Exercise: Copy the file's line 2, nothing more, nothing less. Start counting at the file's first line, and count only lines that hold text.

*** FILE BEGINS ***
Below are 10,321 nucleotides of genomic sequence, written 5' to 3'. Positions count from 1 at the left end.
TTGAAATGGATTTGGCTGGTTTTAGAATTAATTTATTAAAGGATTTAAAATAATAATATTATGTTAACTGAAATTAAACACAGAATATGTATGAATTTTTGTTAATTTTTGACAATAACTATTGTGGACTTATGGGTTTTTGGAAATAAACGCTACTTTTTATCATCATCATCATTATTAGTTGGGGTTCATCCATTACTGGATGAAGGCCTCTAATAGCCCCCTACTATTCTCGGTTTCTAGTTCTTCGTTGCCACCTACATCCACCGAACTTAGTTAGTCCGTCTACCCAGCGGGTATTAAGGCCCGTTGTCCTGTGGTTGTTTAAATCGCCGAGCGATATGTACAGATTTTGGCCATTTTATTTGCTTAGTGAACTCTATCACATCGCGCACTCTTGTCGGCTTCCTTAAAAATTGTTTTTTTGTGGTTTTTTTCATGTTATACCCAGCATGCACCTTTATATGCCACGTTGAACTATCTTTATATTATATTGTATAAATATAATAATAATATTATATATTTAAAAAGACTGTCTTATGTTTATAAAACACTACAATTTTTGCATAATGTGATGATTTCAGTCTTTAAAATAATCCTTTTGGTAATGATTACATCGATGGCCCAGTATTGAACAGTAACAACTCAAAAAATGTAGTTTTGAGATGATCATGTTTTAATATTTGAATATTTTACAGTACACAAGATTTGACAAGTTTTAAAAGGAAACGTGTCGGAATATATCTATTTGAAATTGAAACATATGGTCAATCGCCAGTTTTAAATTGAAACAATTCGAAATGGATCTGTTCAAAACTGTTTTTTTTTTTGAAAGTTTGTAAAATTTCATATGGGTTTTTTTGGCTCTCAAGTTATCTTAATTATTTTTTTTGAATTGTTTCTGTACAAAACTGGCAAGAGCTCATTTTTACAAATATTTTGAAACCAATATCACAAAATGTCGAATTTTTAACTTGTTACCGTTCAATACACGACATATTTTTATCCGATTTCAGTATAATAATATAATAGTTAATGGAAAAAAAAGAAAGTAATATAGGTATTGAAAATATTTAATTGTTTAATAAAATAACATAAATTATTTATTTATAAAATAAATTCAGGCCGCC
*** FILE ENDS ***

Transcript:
TTGAAATGGATTTGGCTGGTTTTAGAATTAATTTATTAAAGGATTTAAAATAATAATATTATGTTAACTGAAATTAAACACAGAATATGTATGAATTTTTGTTAATTTTTGACAATAACTATTGTGGACTTATGGGTTTTTGGAAATAAACGCTACTTTTTATCATCATCATCATTATTAGTTGGGGTTCATCCATTACTGGATGAAGGCCTCTAATAGCCCCCTACTATTCTCGGTTTCTAGTTCTTCGTTGCCACCTACATCCACCGAACTTAGTTAGTCCGTCTACCCAGCGGGTATTAAGGCCCGTTGTCCTGTGGTTGTTTAAATCGCCGAGCGATATGTACAGATTTTGGCCATTTTATTTGCTTAGTGAACTCTATCACATCGCGCACTCTTGTCGGCTTCCTTAAAAATTGTTTTTTTGTGGTTTTTTTCATGTTATACCCAGCATGCACCTTTATATGCCACGTTGAACTATCTTTATATTATATTGTATAAATATAATAATAATATTATATATTTAAAAAGACTGTCTTATGTTTATAAAACACTACAATTTTTGCATAATGTGATGATTTCAGTCTTTAAAATAATCCTTTTGGTAATGATTACATCGATGGCCCAGTATTGAACAGTAACAACTCAAAAAATGTAGTTTTGAGATGATCATGTTTTAATATTTGAATATTTTACAGTACACAAGATTTGACAAGTTTTAAAAGGAAACGTGTCGGAATATATCTATTTGAAATTGAAACATATGGTCAATCGCCAGTTTTAAATTGAAACAATTCGAAATGGATCTGTTCAAAACTGTTTTTTTTTTTGAAAGTTTGTAAAATTTCATATGGGTTTTTTTGGCTCTCAAGTTATCTTAATTATTTTTTTTGAATTGTTTCTGTACAAAACTGGCAAGAGCTCATTTTTACAAATATTTTGAAACCAATATCACAAAATGTCGAATTTTTAACTTGTTACCGTTCAATACACGACATATTTTTATCCGATTTCAGTATAATAATATAATAGTTAATGGAAAAAAAAGAAAGTAATATAGGTATTGAAAATATTTAATTGTTTAATAAAATAACATAAATTATTTATTTATAAAATAAATTCAGGCCGCC